The Coast Guard is warning individuals who make false mayday reports that there are consequences to those actions.
Coast Guard Sector Puget Sound Command Center personnel received two uncorrelated mayday calls, Sunday that are believed to be false maydays, one originating from Whidbey Island and the other from Everett Marina.
At 5:05 p.m., a child’s voice was heard over VHF–FM radio Channel 16 stating that his boat was on fire and sinking. Numerous other transmissions were heard but not understood. One transmission was recorded as “shut up you filthy animal”. The line of bearing from Rescue 21 towers triangulated to an on-land position in the vicinity of Everett Marina. When a Coast Guard watchstander requested more information about the distress, no further transmissions were made.
Another false mayday call was heard at 6:58 p.m., with a child’s voice saying, “Mayday Mayday this is India Golf Nine-er Nine-er Ligma Ligma”. Previous transmissions made from the same voice and location were vulgar with laughter and other children heard in the background. Rescue 21 lines of bearing triangulated the calls originating to an on-land position in the vicinity of Whidbey Island. Again, after a Coast Guard watchstander requested more information about the distress, no further transmissions were made.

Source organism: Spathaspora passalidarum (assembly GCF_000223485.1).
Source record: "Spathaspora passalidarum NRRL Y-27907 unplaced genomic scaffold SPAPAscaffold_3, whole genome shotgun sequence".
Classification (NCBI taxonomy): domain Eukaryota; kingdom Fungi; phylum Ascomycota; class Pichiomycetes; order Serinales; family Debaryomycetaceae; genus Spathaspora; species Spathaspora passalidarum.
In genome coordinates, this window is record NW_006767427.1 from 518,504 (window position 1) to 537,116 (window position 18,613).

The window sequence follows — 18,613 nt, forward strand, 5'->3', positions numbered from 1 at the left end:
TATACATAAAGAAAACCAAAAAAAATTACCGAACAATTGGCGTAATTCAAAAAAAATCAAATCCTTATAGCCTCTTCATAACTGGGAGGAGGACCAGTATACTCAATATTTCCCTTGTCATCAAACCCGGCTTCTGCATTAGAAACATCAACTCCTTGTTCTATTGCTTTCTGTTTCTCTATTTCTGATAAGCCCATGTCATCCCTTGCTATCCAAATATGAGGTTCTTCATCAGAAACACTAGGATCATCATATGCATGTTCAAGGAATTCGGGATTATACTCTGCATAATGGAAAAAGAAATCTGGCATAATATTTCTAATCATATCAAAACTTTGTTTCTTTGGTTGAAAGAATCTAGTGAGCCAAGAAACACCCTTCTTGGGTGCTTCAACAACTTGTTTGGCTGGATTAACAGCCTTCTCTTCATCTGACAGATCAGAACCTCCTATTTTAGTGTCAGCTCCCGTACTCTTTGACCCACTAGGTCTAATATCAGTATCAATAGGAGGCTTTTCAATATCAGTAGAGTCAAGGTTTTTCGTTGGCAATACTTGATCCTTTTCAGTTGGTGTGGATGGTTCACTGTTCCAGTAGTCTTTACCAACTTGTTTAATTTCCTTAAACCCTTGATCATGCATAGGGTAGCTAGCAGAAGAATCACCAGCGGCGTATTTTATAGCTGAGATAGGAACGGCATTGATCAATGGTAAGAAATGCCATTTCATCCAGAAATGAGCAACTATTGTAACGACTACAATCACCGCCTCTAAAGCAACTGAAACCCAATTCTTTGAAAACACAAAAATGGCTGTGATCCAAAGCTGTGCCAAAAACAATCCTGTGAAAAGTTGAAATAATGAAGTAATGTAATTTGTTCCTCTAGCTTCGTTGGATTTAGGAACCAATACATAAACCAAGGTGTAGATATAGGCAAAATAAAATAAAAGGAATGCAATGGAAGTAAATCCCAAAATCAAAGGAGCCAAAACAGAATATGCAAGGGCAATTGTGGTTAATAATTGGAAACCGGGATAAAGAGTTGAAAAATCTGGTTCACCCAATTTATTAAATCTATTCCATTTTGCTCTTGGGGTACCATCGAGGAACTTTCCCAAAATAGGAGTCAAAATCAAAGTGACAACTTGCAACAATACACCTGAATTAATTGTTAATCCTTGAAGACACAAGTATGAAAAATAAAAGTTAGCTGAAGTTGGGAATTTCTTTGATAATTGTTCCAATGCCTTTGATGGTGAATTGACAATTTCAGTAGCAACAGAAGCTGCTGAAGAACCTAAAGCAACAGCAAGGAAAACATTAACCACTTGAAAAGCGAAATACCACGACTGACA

If a person is found guilty of making a hoax call to the Coast Guard, a person can face up to 6 years in prison, a $250,000 criminal fine, a $5,000 civil fine and reimbursement to the Coast Guard for the cost of performing the search. The hourly standard rates for Coast Guard assets can be found at Coast Guard Reimbursable Standard Rates.
“Hoax calls waste valuable time and resources, but more importantly it puts responding personnel in danger and can interfere with legitimate search and rescue cases,” said Lt. Cmdr. Brook Serbu, command center chief, Coast Guard 13th District. “With the spring boating season already in effect and the summer season fast approaching, Coast Guard personnel throughout the Pacific Northwest need to be responding to the real emergencies and don’t have time to chase down false reports.”
If you hear a false mayday call, or you have information which might lead to the perpetrator, call the nearest Coast Guard unit or contact the Federal Communications Commission.